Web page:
Kejal hadn't moved since it separated from its mother. It, too, probably needed time to process its experience.

Kira gave Odo a slight shake. "Odo? Are you all right?"

Odo mouthed the affirmative with a nod. His fingers relaxed and his toes uncurled. He wiggled them as he peered at the pile of goo in his lap.

Kejal lifted part of itself towards Odo. The wondrous expression on Odo's face burned itself into my memory. He cupped his hands around the infant and lifted it off his lap. Kira leaned closer, her brown eyes glittering. She squeezed Odo's shoulders when the baby morphed its raised tentacle into a primitive copy of its mother's face.

Blinking, Odo lifted Kejal to eye level. Mother and child met, yet not for the first time...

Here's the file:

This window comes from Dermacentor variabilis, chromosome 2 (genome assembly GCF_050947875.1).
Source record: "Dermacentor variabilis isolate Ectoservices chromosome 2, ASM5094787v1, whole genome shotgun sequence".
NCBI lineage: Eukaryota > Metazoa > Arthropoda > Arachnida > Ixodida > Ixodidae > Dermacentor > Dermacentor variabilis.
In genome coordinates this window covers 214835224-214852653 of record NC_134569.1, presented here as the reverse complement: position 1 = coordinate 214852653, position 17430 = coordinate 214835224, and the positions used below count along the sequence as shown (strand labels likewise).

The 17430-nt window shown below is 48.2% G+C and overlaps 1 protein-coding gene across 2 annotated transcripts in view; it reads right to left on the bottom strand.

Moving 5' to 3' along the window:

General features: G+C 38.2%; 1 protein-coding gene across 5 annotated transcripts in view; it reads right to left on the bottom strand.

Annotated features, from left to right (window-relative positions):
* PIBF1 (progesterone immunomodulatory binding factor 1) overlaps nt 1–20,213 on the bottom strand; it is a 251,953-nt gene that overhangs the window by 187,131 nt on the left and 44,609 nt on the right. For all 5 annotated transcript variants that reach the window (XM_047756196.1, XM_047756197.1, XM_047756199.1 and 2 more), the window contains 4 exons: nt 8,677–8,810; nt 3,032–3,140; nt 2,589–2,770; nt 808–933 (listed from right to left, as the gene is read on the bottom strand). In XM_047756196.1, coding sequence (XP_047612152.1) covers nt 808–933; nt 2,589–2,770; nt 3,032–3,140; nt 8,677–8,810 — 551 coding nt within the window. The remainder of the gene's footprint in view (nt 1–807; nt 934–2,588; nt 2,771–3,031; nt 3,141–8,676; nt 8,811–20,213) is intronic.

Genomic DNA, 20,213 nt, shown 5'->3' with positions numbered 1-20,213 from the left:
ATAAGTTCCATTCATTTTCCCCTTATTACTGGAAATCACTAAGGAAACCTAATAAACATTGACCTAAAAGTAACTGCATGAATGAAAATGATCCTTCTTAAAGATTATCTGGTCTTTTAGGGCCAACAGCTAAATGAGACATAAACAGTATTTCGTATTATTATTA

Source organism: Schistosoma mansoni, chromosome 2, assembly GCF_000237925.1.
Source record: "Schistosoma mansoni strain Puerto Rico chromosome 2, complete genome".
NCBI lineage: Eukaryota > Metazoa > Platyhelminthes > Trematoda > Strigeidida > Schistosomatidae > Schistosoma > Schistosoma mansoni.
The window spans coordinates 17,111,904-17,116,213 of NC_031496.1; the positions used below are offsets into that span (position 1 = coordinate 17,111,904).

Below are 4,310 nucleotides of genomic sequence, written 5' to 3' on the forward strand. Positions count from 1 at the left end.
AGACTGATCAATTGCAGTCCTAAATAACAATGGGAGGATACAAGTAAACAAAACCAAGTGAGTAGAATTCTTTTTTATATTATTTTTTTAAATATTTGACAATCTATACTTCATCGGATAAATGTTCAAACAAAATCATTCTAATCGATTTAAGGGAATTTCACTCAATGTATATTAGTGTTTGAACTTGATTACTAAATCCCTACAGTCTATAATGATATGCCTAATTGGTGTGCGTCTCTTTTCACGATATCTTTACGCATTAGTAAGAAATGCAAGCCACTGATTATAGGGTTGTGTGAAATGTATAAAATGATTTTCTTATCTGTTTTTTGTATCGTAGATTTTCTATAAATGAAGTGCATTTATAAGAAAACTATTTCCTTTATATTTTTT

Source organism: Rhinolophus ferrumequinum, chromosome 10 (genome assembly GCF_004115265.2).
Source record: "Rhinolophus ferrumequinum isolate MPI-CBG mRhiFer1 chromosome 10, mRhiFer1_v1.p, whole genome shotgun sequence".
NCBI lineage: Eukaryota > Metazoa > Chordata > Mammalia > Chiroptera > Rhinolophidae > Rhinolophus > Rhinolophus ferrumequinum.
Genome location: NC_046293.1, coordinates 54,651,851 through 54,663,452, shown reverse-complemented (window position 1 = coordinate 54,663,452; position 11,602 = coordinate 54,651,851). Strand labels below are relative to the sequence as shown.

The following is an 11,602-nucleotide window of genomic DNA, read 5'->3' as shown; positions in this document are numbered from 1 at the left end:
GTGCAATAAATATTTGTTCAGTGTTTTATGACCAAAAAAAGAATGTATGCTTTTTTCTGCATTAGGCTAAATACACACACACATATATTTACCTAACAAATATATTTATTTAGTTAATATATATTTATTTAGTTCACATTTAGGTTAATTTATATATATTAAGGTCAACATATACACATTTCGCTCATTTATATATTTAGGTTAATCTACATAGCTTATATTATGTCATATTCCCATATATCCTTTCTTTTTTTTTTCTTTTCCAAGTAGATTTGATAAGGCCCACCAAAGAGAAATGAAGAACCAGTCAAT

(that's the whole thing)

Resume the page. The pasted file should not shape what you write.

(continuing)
"Hello," he whispered. Then he smiled, forgetting about everyone else in the room.

Kejal looked Odo straight in the eyes and smiled back. It tried to speak, but couldn't make a sound. Then it looked up at Kira. The infant briefly morphed her features as well. Moments later, it liquefied in Odo's hands.

And what used to be a day of misery for me changed forever. I leaned back, letting my joyful tears wash the desolation off my soul.

"Oh, Odo!" Kira cried, her voice trembling. "Congratulations!"

I patted Odo's arm. He looked dazedly at me, his eyes not quite focusing.

"That was the most fascinating thing I've ever seen in all my years as a scientist." I said to him.

Nodding, apparently at a loss for words, Odo gently placed Kejal in the bowl I brought with me.

Kejal wasn't inert like Odo had been when we first met. It bubbled and spread out like an amoeba to explore its new environment. I heard it making quiet noises. Chirps and whines. I remember Odo doing something similar before he took form. Changeling baby talk, perhaps?

Odo met my eyes. Mine were still watering. He gave me the briefest twitch of a smile before lowering his head for a moment's rest. I shed another happy tear for us both.